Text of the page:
A lot or a little?
The parents' guide to what's in this movie.
What parents need to know
Parents need to know that Mother is a Japanese drama based on a true story about an abusive mother and her son that contains lots of emotional violence and many scenes sexual in nature. Main character Akiko has no problem talking about sex around her 8-year-old (and later 13-year-old) son Shuhei, nor does she have a problem with getting him to lie, steal, and ultimately, kill. She abandons him for days on end a few times, leaving young Shuhei to fend for himself. They are often seen dirty and hungry and for periods live on the street. A few sex scenes under covers; a man's testicles casually visible during scene on a bed. Many scenes end in implied sex and Shuhei leaving the scene to go buy beer, candy, or cigarettes, as he's told. Some strong language includes "s--t," "bitch," and "ass." Characters often smoke and drink, often near kids. The film is dark, sad, and hard to watch. Multiple scenes of Akiko's abusive boyfriend, Ryo, beating, punching, slapping, and kicking her. Ryo also violently throws young Shuhei onto a bed. Stabbings, including two grandparents and another man.
What's the story?
Somewhat based on a true story, MOTHER is about Akiko (Masami Nagasawa) and her struggles raising her young son while chasing men, weekend getaways, and money. Already in debt to her sister and her parents, Akiko still asks for more money with Shuhei (Sho Gunji as younger and Daiken Okudaira as older), her son, along for sympathy. Akiko lies and says that she's getting a new job, but her family members are tired of this routine, cut her off, and tell her to never contact them again. Soon, Akiko meets Ryo (Sadao Abe), a selfish, small-time criminal. They steal, burglarize, and blackmail a man claiming that he abused Shuhei while in the man's care, later stabbing the man. They flee but Akiko finds that she's pregnant and tell Ryo. He promptly gets angry, beats her, and leaves. Cut to 5 years later and Akiko, Shuhei, and now 4-year-old Fuyuka (Halo Asada) all live on the street. A social worker finds them, sets them up in a government sponsored room, and gets Shuhei into a special school. But eventually Ryo finds them and again the family is in trouble, this time running from debt collectors after Ryo. Things continue to get worse.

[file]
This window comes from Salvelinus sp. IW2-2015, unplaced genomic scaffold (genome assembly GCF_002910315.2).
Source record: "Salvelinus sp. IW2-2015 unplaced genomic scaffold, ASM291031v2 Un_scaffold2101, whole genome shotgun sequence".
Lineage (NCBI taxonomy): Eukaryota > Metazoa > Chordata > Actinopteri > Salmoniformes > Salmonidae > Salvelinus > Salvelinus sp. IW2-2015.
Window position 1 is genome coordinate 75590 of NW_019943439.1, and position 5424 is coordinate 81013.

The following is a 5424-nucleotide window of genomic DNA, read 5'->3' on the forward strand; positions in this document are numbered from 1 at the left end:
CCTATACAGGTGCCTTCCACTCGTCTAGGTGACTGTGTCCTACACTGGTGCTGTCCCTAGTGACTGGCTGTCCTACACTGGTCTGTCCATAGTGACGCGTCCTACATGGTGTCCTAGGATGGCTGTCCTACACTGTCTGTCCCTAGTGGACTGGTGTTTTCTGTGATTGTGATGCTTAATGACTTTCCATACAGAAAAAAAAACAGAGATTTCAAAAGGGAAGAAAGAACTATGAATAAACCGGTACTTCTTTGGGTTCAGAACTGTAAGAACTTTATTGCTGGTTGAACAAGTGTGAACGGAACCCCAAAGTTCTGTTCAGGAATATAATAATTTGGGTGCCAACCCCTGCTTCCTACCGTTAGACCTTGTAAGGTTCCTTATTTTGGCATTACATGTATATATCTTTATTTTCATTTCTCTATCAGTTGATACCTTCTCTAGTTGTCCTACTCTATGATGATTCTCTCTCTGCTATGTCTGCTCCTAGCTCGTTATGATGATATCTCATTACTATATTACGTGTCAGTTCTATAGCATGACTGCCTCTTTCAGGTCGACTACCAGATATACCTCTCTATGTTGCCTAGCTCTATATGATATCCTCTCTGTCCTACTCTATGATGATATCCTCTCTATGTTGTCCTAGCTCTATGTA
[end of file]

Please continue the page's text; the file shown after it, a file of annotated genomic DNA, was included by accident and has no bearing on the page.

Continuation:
Is it any good?
Tatsushi Ohmori captures the tragic grip and violent destruction of abuse, but offers no light at the end of the tunnel, no redemption for its characters or viewers, and no pleasure in watching. Mother is hard to stomach, not only because of its overt violence (like the numerous times Ryo beats Akiko) but also because of the emotional violence it shows being inflicted upon young Shuhei. These heart-wrenching moments heavily outnumber those of love, goodness, or joy, like when Fuyuka sees a mattress in the new room set up for them by the social worker and says, "Yay! A mattress!" while promptly jumping on it. Or when Akiko repeatedly forces Shuhei away from school and learning, sometimes literally throwing his books away. The film is a series of increasingly horrible scenes, many of them sexual and many of them violent. Moments of hope quickly get dashed by the abusive boyfriend or by the selfishness of Akiko. At some point she seems to lose altogether any sense of humanity and tells her son to kill her parents, his grandparents, but this jump to murder seems sudden and is delivered too casually. Further, when Akiko tells a now older Shuhei that the grandparents' deaths are "the only way to get money," the inquisitive and smart Shuhei would've known not to believe his mother. But he agrees anyway.
Mother doesn't examine how disempowered, disenfranchised, or marginalized people can often end up committing immoral and criminal behavior; it just shows these behaviors. And yet, if the film offers a take on how a young boy could kill his grandparents, it clearly suggests that the only explanation in this instance is simply that the mother is wholly to blame because just look at how evil she was, just look at how she raised her son. While this may be true, it offers no conclusion, happy ending, or enlightening lesson. Nothing emerges from all the horror. Akiko never shows any remorse for her often-spiteful words to Shuhei or for leaving him countless times or for telling him to kill his grandparents. It's a display of the complete taking advantage of a young child's love for his mother, no matter how bad, damaged, ill, or toxic she might be. Some may find some cinematic beauty here, but most will just find difficulty. The performaces are quite amazing, though, and especially those from the kids.
Talk to your kids about ...
Families can talk about how Mother portrays abuse, addiction, and love. Were these portrayals realistic? How so? In what ways might they not have been?
Was the representation of Akiko's sexual behavior respectful? Why or why not? What was Akiko looking for? How might have Shuhei interpreted his mother's behavior?
Why doesn't Akiko leave Ryo for good?
At what point did you stop having sympathy for Akiko? Why? What about Shuhei?
Was Shuhei's decision at the end of the film selfish or not? Why?
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